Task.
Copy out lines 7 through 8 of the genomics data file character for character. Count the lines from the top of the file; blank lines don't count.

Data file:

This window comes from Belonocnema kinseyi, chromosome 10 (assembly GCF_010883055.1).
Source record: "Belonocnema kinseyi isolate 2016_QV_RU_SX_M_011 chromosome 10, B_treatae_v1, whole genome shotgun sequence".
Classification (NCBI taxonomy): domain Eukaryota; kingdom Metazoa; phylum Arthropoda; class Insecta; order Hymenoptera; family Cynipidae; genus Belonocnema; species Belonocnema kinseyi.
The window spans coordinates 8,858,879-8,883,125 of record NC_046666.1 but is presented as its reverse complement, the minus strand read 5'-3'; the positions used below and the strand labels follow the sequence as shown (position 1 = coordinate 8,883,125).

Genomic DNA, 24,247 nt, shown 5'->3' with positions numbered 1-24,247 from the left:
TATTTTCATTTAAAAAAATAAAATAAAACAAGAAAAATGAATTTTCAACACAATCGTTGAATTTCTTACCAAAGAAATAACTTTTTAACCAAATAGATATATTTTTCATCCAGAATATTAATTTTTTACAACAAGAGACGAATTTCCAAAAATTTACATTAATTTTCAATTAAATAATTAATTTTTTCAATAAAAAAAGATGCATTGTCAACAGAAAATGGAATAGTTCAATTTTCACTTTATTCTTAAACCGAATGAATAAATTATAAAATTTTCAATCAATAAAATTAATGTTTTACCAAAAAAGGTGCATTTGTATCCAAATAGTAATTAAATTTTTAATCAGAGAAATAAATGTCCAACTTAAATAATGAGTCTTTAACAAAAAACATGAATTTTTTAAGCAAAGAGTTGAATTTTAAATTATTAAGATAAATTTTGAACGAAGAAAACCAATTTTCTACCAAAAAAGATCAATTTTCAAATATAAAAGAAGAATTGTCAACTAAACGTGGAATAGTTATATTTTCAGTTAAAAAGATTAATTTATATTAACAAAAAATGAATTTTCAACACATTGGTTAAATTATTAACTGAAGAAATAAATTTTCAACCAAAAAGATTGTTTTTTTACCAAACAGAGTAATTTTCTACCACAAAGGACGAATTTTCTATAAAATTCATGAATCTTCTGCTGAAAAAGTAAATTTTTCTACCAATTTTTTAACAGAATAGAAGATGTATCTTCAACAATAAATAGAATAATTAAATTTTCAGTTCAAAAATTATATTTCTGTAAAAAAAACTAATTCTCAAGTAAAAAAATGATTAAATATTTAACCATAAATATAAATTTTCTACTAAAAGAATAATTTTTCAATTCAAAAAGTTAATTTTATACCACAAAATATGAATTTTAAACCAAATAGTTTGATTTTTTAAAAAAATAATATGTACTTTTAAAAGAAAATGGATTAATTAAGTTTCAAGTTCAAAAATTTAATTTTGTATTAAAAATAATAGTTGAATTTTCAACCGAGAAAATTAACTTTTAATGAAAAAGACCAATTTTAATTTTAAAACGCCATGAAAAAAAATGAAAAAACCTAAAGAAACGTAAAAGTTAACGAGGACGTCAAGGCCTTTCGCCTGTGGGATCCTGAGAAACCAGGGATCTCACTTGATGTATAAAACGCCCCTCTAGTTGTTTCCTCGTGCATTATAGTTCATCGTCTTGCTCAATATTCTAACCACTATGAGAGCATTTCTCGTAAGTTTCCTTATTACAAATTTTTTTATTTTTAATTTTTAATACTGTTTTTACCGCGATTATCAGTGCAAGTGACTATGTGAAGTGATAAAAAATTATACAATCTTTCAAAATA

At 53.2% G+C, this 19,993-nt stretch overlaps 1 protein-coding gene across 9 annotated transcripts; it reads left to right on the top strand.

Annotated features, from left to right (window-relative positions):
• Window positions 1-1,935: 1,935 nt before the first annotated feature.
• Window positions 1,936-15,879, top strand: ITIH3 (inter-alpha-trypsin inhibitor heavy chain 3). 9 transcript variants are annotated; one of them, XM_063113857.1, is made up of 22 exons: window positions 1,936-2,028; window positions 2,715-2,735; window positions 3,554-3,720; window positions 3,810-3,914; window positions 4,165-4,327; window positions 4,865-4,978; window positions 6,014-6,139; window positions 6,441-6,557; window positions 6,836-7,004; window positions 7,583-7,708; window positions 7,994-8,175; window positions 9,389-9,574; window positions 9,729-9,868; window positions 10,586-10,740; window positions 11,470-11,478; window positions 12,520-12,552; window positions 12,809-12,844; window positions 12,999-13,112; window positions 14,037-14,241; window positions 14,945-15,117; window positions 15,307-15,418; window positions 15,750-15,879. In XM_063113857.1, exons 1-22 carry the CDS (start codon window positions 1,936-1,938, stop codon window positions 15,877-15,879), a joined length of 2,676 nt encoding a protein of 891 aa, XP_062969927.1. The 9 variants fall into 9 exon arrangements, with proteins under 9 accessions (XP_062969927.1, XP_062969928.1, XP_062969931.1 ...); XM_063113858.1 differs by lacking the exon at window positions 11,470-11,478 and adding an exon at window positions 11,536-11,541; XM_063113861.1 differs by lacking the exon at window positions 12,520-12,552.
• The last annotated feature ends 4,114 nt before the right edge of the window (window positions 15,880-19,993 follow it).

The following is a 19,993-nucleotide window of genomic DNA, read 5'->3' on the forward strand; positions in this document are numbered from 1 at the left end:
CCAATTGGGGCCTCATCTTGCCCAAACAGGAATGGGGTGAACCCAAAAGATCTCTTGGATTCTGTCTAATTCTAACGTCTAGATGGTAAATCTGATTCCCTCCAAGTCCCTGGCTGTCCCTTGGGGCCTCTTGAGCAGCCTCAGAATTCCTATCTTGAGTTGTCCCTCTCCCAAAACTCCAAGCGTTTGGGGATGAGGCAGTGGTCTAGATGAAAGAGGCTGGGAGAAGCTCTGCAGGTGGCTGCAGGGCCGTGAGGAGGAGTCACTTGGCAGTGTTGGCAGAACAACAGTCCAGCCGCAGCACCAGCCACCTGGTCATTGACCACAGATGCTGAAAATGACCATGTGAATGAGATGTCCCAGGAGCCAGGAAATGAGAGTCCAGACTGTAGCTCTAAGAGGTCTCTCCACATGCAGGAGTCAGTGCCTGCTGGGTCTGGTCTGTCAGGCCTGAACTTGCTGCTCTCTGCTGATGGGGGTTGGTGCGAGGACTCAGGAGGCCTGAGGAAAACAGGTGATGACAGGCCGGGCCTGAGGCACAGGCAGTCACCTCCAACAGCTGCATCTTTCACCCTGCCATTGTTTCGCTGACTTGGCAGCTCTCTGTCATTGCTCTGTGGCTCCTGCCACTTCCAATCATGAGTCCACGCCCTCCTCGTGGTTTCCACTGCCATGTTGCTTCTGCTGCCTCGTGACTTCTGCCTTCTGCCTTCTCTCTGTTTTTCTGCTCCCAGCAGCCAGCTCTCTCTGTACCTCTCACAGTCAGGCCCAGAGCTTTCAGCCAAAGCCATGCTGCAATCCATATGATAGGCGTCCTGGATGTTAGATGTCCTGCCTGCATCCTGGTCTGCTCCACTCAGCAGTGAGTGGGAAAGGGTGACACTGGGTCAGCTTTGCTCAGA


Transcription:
At 53.2% G+C, this 19,993-nt stretch overlaps 1 protein-coding gene across 9 annotated transcripts; it reads left to right on the top strand.

Annotated features, from left to right (window-relative positions):